"The custom of using a fork for eating food came to England from Italy in the early nineteenth century. It was initially scorned as a foreign effeminate habit. The English ate with knives with rounded scoop-like tips, as well as with spoons and fingers. First used just to skewer food for cutting, forks evolved with blunter points to become the standard method for carrying food to the mouth," reads an information placard under a display of a knife and fork made in England in 1690. This charming exhibition on display at the Geffrye Museum of the Home pays tribute to the British penchant for letting foreign cultures seep into the fabric of their lives, and more specifically, their homes.

At Home With The World offers a snug display of home-based artifacts which illustrate the spectrum of international influence extant not just within the material objects on display, but also within the cushioning information provided throughout the show. The exhibition goes through a chronology of four hundred years of homemaking trends in Britain, beginning with the first infiltration of eating implements and ending with the modernist age of vacuum cleaners and the first Macintosh computers.

Although the intention of the show is to highlight foreign influence on the British home, perhaps its most intriguing feature is its ability to encapsulate the inherent qualities of some very endearing nationalistic character traits. The information chosen to accompany the exhibits is especially appealing in this respect: a descriptive card beside a book of recipes found in an English kitchen delightfully informs us that although "contemporaries often raised concerns about the ill-effects of foreign – particularly French – cooking methods on English stomachs," it was still in the nature of the nation to invite such trends into their home, and to be open to learning from them.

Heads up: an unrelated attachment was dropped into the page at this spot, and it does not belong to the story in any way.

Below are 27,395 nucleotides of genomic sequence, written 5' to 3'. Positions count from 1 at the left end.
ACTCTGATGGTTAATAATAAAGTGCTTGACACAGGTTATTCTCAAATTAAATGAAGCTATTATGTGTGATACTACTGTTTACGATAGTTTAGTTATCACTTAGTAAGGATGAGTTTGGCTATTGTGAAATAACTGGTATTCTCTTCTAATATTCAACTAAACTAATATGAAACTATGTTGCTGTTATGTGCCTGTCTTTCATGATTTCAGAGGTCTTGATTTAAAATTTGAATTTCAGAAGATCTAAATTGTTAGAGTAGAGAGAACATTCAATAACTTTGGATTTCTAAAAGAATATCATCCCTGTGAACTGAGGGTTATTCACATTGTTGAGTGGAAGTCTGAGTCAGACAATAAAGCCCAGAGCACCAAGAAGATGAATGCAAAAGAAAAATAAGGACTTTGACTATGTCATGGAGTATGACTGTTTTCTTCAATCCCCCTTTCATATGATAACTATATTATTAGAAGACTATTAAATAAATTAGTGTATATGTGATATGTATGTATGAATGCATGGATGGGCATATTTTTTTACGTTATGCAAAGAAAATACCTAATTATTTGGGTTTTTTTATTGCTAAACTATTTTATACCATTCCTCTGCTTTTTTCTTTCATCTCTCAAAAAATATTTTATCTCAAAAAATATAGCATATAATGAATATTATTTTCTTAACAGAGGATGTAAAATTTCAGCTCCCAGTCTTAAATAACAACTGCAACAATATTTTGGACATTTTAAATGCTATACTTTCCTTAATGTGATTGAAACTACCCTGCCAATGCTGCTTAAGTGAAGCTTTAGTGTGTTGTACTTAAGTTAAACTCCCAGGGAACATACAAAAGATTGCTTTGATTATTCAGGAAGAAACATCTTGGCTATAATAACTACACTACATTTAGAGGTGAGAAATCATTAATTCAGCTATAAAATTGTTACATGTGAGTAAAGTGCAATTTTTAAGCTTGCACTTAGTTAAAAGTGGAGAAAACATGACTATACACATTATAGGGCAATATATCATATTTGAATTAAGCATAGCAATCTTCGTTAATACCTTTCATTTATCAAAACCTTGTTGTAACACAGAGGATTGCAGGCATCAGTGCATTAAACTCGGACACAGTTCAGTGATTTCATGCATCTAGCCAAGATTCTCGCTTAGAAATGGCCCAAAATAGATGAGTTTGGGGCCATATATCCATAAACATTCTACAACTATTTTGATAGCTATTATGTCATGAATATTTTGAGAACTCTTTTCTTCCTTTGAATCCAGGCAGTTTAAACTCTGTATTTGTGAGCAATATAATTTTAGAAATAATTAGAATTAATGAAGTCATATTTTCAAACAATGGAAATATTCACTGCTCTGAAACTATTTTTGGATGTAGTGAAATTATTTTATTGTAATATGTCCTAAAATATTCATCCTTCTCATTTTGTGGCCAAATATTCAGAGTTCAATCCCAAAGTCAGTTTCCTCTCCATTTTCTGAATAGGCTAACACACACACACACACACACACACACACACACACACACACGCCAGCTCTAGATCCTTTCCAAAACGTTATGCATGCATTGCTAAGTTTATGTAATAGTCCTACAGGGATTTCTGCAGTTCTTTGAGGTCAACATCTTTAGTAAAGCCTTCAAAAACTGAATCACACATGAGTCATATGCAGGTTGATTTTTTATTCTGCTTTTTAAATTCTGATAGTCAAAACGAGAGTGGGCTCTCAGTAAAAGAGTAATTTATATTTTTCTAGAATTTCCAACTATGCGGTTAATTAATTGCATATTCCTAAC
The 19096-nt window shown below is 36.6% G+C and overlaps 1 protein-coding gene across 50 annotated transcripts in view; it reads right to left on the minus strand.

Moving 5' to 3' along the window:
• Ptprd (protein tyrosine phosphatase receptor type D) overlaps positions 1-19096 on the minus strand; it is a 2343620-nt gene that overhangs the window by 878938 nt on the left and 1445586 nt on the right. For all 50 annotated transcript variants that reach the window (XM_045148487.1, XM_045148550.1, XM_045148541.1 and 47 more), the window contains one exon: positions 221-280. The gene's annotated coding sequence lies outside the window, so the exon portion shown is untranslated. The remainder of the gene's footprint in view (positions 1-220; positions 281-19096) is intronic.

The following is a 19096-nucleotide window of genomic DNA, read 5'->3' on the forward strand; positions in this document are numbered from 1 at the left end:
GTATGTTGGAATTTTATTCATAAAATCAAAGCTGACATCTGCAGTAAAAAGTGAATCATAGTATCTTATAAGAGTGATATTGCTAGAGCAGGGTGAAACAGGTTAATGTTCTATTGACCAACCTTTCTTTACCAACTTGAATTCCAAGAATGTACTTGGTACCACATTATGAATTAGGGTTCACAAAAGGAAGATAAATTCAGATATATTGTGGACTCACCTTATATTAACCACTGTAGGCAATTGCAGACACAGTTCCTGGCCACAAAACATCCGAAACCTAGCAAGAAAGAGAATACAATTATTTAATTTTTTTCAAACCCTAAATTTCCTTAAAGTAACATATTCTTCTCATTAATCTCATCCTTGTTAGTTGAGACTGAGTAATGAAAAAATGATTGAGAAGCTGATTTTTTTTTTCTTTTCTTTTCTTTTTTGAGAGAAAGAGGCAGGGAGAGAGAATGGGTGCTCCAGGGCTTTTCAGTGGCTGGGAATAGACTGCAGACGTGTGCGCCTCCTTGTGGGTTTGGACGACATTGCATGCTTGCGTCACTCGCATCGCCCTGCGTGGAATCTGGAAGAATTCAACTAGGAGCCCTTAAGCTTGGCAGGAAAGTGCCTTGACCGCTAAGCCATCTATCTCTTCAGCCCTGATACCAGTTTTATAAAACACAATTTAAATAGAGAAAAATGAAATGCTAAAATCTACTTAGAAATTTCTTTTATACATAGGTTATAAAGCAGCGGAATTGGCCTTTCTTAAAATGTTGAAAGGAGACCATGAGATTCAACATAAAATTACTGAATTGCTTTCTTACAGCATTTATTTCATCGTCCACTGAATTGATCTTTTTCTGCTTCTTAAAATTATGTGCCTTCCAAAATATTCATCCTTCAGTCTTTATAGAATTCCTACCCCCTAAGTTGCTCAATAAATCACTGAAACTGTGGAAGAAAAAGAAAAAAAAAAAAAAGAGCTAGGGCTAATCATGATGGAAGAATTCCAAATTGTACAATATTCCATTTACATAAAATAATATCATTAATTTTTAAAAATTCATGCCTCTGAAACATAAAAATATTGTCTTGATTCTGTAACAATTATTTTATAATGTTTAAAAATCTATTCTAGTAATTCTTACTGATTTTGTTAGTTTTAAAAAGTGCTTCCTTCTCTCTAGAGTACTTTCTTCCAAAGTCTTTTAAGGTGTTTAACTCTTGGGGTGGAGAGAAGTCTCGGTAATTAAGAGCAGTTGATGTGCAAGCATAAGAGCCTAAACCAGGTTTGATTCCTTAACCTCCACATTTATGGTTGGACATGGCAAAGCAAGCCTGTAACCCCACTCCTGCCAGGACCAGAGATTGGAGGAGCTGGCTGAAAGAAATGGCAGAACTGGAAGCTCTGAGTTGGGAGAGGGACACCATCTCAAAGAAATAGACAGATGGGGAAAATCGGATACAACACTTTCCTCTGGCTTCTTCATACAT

The exhibition runs through various stylistic phases which have influenced the aesthetic insides of British homes. These phases include the Japanese influence, the stamp of Art Deco, the age of Modernism, as well as the influence of foreign technology on the home. Throughout the show, the mark of Italy, France, Japan, Denmark and Poland, amongst other nations, comes through strongly. However, most items on display are actually British-manufactured, a fact that highlights the ability of the British craftsperson.

The exhibition, although humble in scope, is carefully curated in order to enhance viewer interactivity to the fullest – a characteristic of the Geffrye Museum as a whole. Tactile elements allow viewers to touch replicated features of the artifacts on display, which is surprising at first given such delicate artifacts. It does, however, serve to elevate the viewers experience to a substantial degree. Even more so do the audio-visual testimonies at the end of the show, in which both British and foreign homemakers share their experiences of building a home within the nation’s shores.

Upon leaving the exhibition, visitors are asked to write down the name of a non-British object that exists in their home. A simple request, but it underlines the entire ethos of the show: an openness to new cultures infiltrating the most intimate part of British life.

At Home with the World, at Geffrye MuseumAnn Dingli reviews At Home with the World at the Geffrye Museum.3